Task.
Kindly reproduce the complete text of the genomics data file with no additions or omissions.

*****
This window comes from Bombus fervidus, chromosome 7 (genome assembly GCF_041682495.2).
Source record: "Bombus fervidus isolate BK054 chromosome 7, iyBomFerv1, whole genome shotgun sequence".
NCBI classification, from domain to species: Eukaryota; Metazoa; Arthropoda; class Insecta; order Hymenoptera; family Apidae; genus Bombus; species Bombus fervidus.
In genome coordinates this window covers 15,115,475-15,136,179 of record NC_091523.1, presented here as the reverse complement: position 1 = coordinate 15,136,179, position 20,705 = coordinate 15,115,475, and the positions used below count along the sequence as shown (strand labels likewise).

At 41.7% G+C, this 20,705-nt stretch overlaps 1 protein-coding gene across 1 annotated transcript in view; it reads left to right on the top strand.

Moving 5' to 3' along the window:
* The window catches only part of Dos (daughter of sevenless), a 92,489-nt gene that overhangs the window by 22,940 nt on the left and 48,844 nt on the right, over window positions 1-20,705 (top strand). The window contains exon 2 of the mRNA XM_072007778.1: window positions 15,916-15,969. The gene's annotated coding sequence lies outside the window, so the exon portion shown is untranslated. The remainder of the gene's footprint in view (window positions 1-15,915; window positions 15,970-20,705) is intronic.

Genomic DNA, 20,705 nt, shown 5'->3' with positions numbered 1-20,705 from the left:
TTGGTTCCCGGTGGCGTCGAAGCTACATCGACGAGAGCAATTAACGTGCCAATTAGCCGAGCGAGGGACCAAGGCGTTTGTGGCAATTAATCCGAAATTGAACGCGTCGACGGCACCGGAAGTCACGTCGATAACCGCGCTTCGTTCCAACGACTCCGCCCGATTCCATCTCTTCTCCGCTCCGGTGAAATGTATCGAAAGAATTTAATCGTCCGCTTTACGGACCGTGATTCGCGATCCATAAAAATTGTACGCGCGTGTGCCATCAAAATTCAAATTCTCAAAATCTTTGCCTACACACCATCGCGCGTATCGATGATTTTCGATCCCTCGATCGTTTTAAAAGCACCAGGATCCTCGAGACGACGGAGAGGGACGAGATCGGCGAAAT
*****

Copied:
This window comes from Bombus fervidus, chromosome 7 (genome assembly GCF_041682495.2).
Source record: "Bombus fervidus isolate BK054 chromosome 7, iyBomFerv1, whole genome shotgun sequence".
NCBI classification, from domain to species: Eukaryota; Metazoa; Arthropoda; class Insecta; order Hymenoptera; family Apidae; genus Bombus; species Bombus fervidus.
In genome coordinates this window covers 15,115,475-15,136,179 of record NC_091523.1, presented here as the reverse complement: position 1 = coordinate 15,136,179, position 20,705 = coordinate 15,115,475, and the positions used below count along the sequence as shown (strand labels likewise).

At 41.7% G+C, this 20,705-nt stretch overlaps 1 protein-coding gene across 1 annotated transcript in view; it reads left to right on the top strand.

Moving 5' to 3' along the window:
* The window catches only part of Dos (daughter of sevenless), a 92,489-nt gene that overhangs the window by 22,940 nt on the left and 48,844 nt on the right, over window positions 1-20,705 (top strand). The window contains exon 2 of the mRNA XM_072007778.1: window positions 15,916-15,969. The gene's annotated coding sequence lies outside the window, so the exon portion shown is untranslated. The remainder of the gene's footprint in view (window positions 1-15,915; window positions 15,970-20,705) is intronic.

Genomic DNA, 20,705 nt, shown 5'->3' with positions numbered 1-20,705 from the left:
TTGGTTCCCGGTGGCGTCGAAGCTACATCGACGAGAGCAATTAACGTGCCAATTAGCCGAGCGAGGGACCAAGGCGTTTGTGGCAATTAATCCGAAATTGAACGCGTCGACGGCACCGGAAGTCACGTCGATAACCGCGCTTCGTTCCAACGACTCCGCCCGATTCCATCTCTTCTCCGCTCCGGTGAAATGTATCGAAAGAATTTAATCGTCCGCTTTACGGACCGTGATTCGCGATCCATAAAAATTGTACGCGCGTGTGCCATCAAAATTCAAATTCTCAAAATCTTTGCCTACACACCATCGCGCGTATCGATGATTTTCGATCCCTCGATCGTTTTAAAAGCACCAGGATCCTCGAGACGACGGAGAGGGACGAGATCGGCGAAAT